My long standing health issues have presented us with challenges, and George’s new job has him working full-time “plus” – a minimum of 50 hours a week (not including the two hours a day he is on the road driving to and from it), and he’s worked a few overnight shifts without sleep, too. As they say, something’s gotta give – and in our case, it’s going to be our layer chicken operation. Once we are through this treatment plan, we will be selectively downsizing our flock. Many birds will be going to freezer camp, as they will always be carriers of the infection (even if it is dormant in them) and we cannot risk having them move to other farms as a result. As a result our egg production will go down drastically, and we will no longer be able to meet the demand with our supply, so we will no longer be offering chicken eggs for sale for the foreseeable future. We are sorry that it has come to this, but this flock infection was the straw that broke the camel’s already strained back. We want to thank everyone who has purchased and enjoyed chicken eggs from our farm over the past couple of years and encourage you to continue buying local – please check out the farm directories listed on our links page to search for one.
We are still analyzing and evaluating how to proceed. You may be reading about the drought’s effects on food supplies, and this of course starts at the top of the supply chain – the feed for our animals. Our feed elevator is raising prices weekly, in accordance with the higher prices they are paying the farmers for their grains, and that means higher feed ration costs for us. Then there’s hay – I spoke with another farmer today who normally gets 1,100 bales of second cutting hay out of a particular field. This year, he just got 28 out of the same field. This is just one typical example of what’s happening with hay this year. As a result, hay prices have skyrocketed. Couple this with dried up pastures for fresh forage, and it all paints the picture of anxiety we are enduring right now clearly – we refuse to sacrifice quality of life for our animals – otherwise, why are we doing this? But if we can’t afford to feed them and ourselves, where does that leave us? I’ll tell you: it leaves us wondering if we need to downsize even further. Not really our first choice, but it may be our only choice under these circumstances. Larger operations have the government to fall back on, however we are not privy to such luxuries.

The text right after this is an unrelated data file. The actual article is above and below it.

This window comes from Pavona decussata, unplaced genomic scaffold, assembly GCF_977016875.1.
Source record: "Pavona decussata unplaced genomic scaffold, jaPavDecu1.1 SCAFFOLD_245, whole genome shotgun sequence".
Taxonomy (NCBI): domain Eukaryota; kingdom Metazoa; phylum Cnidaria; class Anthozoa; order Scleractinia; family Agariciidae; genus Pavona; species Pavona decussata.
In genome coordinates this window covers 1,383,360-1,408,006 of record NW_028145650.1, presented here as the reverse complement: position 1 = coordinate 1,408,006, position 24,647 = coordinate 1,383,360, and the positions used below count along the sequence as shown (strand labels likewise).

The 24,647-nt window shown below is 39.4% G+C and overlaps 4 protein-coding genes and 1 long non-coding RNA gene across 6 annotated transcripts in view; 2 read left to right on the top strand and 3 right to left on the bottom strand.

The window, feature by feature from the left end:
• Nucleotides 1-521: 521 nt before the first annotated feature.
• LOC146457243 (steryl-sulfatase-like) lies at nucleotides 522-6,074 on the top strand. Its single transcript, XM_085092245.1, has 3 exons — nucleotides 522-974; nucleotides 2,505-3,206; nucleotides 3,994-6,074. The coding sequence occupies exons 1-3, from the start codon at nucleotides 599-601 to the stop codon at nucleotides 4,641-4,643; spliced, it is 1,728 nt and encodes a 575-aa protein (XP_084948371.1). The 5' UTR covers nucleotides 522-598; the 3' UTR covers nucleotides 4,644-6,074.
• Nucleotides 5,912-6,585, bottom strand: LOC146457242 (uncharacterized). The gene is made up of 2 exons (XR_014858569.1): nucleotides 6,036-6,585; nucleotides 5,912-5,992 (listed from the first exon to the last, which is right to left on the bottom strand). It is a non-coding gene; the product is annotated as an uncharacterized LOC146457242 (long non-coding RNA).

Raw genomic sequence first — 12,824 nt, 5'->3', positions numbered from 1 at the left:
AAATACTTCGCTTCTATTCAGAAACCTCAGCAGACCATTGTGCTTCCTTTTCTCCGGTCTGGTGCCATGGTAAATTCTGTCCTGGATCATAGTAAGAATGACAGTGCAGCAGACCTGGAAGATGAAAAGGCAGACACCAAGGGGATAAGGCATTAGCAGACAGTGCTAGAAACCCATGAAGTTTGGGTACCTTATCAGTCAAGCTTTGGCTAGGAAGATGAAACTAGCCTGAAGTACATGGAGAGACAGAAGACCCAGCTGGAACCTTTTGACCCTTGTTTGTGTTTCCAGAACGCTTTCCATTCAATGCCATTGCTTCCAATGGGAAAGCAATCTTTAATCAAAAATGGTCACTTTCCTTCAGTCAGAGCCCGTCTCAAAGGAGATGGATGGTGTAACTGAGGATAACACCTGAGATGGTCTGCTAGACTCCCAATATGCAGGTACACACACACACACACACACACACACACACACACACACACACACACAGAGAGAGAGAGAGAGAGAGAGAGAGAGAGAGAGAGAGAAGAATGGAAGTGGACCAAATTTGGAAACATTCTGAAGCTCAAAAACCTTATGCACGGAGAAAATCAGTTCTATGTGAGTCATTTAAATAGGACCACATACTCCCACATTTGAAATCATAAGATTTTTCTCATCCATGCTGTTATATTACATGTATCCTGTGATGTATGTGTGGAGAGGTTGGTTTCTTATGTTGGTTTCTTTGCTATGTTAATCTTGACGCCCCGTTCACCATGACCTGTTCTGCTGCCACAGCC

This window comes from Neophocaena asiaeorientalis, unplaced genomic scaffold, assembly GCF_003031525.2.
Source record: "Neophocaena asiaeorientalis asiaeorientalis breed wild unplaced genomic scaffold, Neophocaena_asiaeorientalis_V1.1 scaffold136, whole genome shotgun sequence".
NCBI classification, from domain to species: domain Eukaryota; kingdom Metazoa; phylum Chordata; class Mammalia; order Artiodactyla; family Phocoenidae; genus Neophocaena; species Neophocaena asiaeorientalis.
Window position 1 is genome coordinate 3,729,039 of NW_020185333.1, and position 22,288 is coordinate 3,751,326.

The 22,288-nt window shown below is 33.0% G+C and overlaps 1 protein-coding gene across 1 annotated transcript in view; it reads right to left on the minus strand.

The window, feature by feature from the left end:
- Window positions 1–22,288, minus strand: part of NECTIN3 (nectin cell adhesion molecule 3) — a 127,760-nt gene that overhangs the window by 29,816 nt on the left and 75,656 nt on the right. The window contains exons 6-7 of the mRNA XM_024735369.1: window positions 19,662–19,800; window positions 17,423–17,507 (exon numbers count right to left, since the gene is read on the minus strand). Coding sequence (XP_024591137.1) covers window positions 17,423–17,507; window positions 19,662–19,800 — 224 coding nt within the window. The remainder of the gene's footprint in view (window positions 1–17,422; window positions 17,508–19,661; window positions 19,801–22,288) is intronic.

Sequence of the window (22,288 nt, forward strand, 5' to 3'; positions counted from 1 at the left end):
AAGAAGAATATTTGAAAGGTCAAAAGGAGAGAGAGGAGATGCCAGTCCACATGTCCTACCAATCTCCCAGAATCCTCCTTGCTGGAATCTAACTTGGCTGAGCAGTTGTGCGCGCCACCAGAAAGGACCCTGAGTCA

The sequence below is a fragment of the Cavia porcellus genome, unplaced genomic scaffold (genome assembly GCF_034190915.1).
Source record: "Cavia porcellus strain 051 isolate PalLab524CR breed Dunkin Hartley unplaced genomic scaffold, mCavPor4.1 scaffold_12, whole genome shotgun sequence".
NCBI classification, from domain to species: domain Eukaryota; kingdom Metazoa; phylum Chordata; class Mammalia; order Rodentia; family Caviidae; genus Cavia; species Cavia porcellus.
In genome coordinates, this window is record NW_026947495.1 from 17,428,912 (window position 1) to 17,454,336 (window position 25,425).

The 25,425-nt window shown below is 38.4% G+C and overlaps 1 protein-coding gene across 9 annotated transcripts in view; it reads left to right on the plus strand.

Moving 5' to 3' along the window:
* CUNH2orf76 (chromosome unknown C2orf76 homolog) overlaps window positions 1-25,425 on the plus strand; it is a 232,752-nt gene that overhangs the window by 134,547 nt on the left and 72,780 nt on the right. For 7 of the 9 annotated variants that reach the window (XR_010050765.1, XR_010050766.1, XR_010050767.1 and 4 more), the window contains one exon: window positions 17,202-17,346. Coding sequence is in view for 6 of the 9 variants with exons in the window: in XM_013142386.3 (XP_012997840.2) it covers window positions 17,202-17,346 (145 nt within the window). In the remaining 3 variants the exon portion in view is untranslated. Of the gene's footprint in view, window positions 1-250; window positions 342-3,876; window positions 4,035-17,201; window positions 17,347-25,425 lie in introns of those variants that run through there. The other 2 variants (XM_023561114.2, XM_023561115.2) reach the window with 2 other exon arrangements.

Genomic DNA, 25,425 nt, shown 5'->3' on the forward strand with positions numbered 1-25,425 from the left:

We are hoping that the rain we’ve experienced (nearly non-stop) for the past two days helps get our pasture back in shape so the goats can forage on it effectively again, and that the hopeful predictions about a long fall season such that the hay deficit can be addressed by a third cutting will be realized. However, this still doesn’t make up for the losses and shortfalls that have already driven up prices. Even if more hay becomes available, the price will likely remain as high as it is simply due to the demand. Prices may even rise higher than $10/bale. So again, we have some tough choices to make.
Last week, we were humbled and grateful when many of our friends stepped up and helped us out financially through a mini-crisis. Family has already been helping us whenever they can. Any savings we had was long ago exhausted. We are still amazed and thankful for everyone’s generosity. However, with the exponentially rising prices on animal feed, we have to realistically evaluate our ability to sustain our operation and we cannot expect “bailouts” to see us through in the long-term (we aren’t building cars or lending money here). We are still actively evaluating and making hard decisions on a day-to-day basis. We may have to reduce our goat herd in order to be able to maintain quality of life for the remaining members and ourselves.
For now, the ducks are safe, and we will be continuing to offer their eggs for sale at $10 a dozen. They are also available at the Melo Farms booth at Eastern Market in Detroit and the Franklin Farmer’s Market. We appreciate your support of our farm and theirs – be sure to try their delicious pastured Berkshire (heritage breed) pork. It is the best we have ever had!
Are you a farmer? What kinds of coping mechanisms do you have in place? Or are you just as panicked as we are?